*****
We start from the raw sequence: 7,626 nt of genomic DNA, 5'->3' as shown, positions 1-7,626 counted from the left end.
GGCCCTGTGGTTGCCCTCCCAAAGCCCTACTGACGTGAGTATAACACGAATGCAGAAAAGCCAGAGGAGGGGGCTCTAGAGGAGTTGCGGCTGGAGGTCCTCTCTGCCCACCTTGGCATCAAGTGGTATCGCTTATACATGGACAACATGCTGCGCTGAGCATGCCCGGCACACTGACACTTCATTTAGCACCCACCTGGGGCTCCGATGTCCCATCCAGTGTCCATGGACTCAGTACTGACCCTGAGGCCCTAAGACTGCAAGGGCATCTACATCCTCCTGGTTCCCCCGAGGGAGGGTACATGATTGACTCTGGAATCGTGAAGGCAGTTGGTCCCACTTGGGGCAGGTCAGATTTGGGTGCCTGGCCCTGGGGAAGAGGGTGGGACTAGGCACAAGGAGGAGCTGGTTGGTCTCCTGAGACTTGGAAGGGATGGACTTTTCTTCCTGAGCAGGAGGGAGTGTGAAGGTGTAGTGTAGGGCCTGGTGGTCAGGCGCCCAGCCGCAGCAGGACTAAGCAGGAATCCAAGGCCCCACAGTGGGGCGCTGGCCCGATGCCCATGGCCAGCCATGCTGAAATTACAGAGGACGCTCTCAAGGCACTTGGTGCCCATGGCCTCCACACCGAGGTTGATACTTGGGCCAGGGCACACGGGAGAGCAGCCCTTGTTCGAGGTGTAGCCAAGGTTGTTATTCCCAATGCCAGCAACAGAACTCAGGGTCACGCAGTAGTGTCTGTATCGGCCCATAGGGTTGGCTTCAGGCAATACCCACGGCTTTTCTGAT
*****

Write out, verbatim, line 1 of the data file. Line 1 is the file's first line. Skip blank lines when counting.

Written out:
We start from the raw sequence: 7,626 nt of genomic DNA, 5'->3' as shown, positions 1-7,626 counted from the left end.